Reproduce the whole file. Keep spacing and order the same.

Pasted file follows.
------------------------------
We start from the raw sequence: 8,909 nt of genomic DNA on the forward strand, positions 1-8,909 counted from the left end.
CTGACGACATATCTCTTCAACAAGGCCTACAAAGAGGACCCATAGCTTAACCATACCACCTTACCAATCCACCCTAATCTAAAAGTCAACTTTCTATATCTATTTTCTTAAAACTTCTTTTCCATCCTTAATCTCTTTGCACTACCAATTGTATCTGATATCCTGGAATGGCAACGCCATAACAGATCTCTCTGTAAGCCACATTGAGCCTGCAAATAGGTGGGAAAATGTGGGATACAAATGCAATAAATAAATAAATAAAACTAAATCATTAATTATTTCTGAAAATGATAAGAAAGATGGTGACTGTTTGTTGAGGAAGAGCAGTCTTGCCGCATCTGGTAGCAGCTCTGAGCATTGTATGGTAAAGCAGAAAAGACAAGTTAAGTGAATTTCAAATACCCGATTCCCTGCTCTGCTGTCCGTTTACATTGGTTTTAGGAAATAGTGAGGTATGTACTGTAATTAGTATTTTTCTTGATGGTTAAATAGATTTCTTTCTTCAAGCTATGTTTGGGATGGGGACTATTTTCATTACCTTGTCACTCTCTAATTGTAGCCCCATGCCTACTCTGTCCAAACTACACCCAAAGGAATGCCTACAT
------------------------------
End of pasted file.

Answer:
We start from the raw sequence: 8,909 nt of genomic DNA on the forward strand, positions 1-8,909 counted from the left end.
CTGACGACATATCTCTTCAACAAGGCCTACAAAGAGGACCCATAGCTTAACCATACCACCTTACCAATCCACCCTAATCTAAAAGTCAACTTTCTATATCTATTTTCTTAAAACTTCTTTTCCATCCTTAATCTCTTTGCACTACCAATTGTATCTGATATCCTGGAATGGCAACGCCATAACAGATCTCTCTGTAAGCCACATTGAGCCTGCAAATAGGTGGGAAAATGTGGGATACAAATGCAATAAATAAATAAATAAAACTAAATCATTAATTATTTCTGAAAATGATAAGAAAGATGGTGACTGTTTGTTGAGGAAGAGCAGTCTTGCCGCATCTGGTAGCAGCTCTGAGCATTGTATGGTAAAGCAGAAAAGACAAGTTAAGTGAATTTCAAATACCCGATTCCCTGCTCTGCTGTCCGTTTACATTGGTTTTAGGAAATAGTGAGGTATGTACTGTAATTAGTATTTTTCTTGATGGTTAAATAGATTTCTTTCTTCAAGCTATGTTTGGGATGGGGACTATTTTCATTACCTTGTCACTCTCTAATTGTAGCCCCATGCCTACTCTGTCCAAACTACACCCAAAGGAATGCCTACAT